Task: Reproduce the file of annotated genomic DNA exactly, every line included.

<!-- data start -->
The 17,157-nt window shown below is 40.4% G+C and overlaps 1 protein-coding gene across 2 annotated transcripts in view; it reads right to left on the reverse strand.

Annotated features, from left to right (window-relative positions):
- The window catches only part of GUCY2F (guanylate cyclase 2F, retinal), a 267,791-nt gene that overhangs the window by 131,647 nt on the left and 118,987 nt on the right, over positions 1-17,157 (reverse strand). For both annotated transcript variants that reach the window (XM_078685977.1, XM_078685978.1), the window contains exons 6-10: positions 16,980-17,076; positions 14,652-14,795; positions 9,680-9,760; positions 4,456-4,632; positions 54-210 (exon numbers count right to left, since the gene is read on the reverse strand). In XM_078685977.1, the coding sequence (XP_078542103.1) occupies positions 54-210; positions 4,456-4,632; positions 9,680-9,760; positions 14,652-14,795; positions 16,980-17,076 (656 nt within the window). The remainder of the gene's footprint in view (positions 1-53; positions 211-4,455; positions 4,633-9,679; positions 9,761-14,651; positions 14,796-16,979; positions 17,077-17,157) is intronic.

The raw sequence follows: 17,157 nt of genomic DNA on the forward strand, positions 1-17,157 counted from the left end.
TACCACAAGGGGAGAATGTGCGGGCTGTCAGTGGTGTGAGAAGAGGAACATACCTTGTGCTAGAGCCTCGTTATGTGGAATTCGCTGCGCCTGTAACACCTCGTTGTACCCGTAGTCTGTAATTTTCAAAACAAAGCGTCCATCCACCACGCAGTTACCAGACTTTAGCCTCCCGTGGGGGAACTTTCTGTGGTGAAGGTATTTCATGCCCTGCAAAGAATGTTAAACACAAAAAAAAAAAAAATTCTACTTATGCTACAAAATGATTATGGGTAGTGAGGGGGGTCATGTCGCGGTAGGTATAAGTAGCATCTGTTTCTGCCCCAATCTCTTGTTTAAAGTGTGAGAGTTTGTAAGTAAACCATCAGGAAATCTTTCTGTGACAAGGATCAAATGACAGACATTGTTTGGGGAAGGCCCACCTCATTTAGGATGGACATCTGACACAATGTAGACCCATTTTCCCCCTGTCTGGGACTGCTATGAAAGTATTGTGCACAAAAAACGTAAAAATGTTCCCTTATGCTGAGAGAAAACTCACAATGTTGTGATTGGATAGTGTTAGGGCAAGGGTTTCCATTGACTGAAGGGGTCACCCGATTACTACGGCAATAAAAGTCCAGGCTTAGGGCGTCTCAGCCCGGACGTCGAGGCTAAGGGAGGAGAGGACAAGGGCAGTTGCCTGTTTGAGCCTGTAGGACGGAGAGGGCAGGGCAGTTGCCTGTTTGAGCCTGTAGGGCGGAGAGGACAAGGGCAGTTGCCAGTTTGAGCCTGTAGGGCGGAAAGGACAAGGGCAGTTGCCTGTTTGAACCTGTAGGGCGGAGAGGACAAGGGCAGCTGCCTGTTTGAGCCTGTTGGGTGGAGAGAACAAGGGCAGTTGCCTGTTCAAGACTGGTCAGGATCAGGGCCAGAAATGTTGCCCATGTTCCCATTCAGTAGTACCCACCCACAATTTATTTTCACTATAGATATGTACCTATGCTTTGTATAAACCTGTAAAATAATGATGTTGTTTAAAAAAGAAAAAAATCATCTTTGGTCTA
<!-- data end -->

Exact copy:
The 17,157-nt window shown below is 40.4% G+C and overlaps 1 protein-coding gene across 2 annotated transcripts in view; it reads right to left on the reverse strand.

Annotated features, from left to right (window-relative positions):
- The window catches only part of GUCY2F (guanylate cyclase 2F, retinal), a 267,791-nt gene that overhangs the window by 131,647 nt on the left and 118,987 nt on the right, over positions 1-17,157 (reverse strand). For both annotated transcript variants that reach the window (XM_078685977.1, XM_078685978.1), the window contains exons 6-10: positions 16,980-17,076; positions 14,652-14,795; positions 9,680-9,760; positions 4,456-4,632; positions 54-210 (exon numbers count right to left, since the gene is read on the reverse strand). In XM_078685977.1, the coding sequence (XP_078542103.1) occupies positions 54-210; positions 4,456-4,632; positions 9,680-9,760; positions 14,652-14,795; positions 16,980-17,076 (656 nt within the window). The remainder of the gene's footprint in view (positions 1-53; positions 211-4,455; positions 4,633-9,679; positions 9,761-14,651; positions 14,796-16,979; positions 17,077-17,157) is intronic.

The raw sequence follows: 17,157 nt of genomic DNA on the forward strand, positions 1-17,157 counted from the left end.
TACCACAAGGGGAGAATGTGCGGGCTGTCAGTGGTGTGAGAAGAGGAACATACCTTGTGCTAGAGCCTCGTTATGTGGAATTCGCTGCGCCTGTAACACCTCGTTGTACCCGTAGTCTGTAATTTTCAAAACAAAGCGTCCATCCACCACGCAGTTACCAGACTTTAGCCTCCCGTGGGGGAACTTTCTGTGGTGAAGGTATTTCATGCCCTGCAAAGAATGTTAAACACAAAAAAAAAAAAAATTCTACTTATGCTACAAAATGATTATGGGTAGTGAGGGGGGTCATGTCGCGGTAGGTATAAGTAGCATCTGTTTCTGCCCCAATCTCTTGTTTAAAGTGTGAGAGTTTGTAAGTAAACCATCAGGAAATCTTTCTGTGACAAGGATCAAATGACAGACATTGTTTGGGGAAGGCCCACCTCATTTAGGATGGACATCTGACACAATGTAGACCCATTTTCCCCCTGTCTGGGACTGCTATGAAAGTATTGTGCACAAAAAACGTAAAAATGTTCCCTTATGCTGAGAGAAAACTCACAATGTTGTGATTGGATAGTGTTAGGGCAAGGGTTTCCATTGACTGAAGGGGTCACCCGATTACTACGGCAATAAAAGTCCAGGCTTAGGGCGTCTCAGCCCGGACGTCGAGGCTAAGGGAGGAGAGGACAAGGGCAGTTGCCTGTTTGAGCCTGTAGGACGGAGAGGGCAGGGCAGTTGCCTGTTTGAGCCTGTAGGGCGGAGAGGACAAGGGCAGTTGCCAGTTTGAGCCTGTAGGGCGGAAAGGACAAGGGCAGTTGCCTGTTTGAACCTGTAGGGCGGAGAGGACAAGGGCAGCTGCCTGTTTGAGCCTGTTGGGTGGAGAGAACAAGGGCAGTTGCCTGTTCAAGACTGGTCAGGATCAGGGCCAGAAATGTTGCCCATGTTCCCATTCAGTAGTACCCACCCACAATTTATTTTCACTATAGATATGTACCTATGCTTTGTATAAACCTGTAAAATAATGATGTTGTTTAAAAAAGAAAAAAATCATCTTTGGTCTA